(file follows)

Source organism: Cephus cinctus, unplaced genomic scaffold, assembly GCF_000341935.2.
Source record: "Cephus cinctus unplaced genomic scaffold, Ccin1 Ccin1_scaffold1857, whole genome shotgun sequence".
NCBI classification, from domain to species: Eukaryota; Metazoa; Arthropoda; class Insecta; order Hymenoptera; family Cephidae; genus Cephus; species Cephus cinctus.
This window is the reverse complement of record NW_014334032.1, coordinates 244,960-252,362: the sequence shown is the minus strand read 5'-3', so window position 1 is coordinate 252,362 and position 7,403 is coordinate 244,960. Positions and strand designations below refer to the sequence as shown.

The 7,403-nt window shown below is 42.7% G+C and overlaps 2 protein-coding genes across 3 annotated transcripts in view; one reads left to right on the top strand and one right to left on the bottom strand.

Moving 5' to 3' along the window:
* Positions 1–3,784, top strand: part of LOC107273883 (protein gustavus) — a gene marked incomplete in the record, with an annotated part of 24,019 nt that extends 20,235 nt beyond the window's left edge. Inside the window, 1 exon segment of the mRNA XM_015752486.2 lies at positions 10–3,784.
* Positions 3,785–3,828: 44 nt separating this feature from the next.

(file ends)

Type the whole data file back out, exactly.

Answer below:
Source organism: Cephus cinctus, unplaced genomic scaffold, assembly GCF_000341935.2.
Source record: "Cephus cinctus unplaced genomic scaffold, Ccin1 Ccin1_scaffold1857, whole genome shotgun sequence".
NCBI classification, from domain to species: Eukaryota; Metazoa; Arthropoda; class Insecta; order Hymenoptera; family Cephidae; genus Cephus; species Cephus cinctus.
This window is the reverse complement of record NW_014334032.1, coordinates 244,960-252,362: the sequence shown is the minus strand read 5'-3', so window position 1 is coordinate 252,362 and position 7,403 is coordinate 244,960. Positions and strand designations below refer to the sequence as shown.

The 7,403-nt window shown below is 42.7% G+C and overlaps 2 protein-coding genes across 3 annotated transcripts in view; one reads left to right on the top strand and one right to left on the bottom strand.

Moving 5' to 3' along the window:
* Positions 1–3,784, top strand: part of LOC107273883 (protein gustavus) — a gene marked incomplete in the record, with an annotated part of 24,019 nt that extends 20,235 nt beyond the window's left edge. Inside the window, 1 exon segment of the mRNA XM_015752486.2 lies at positions 10–3,784.
* Positions 3,785–3,828: 44 nt separating this feature from the next.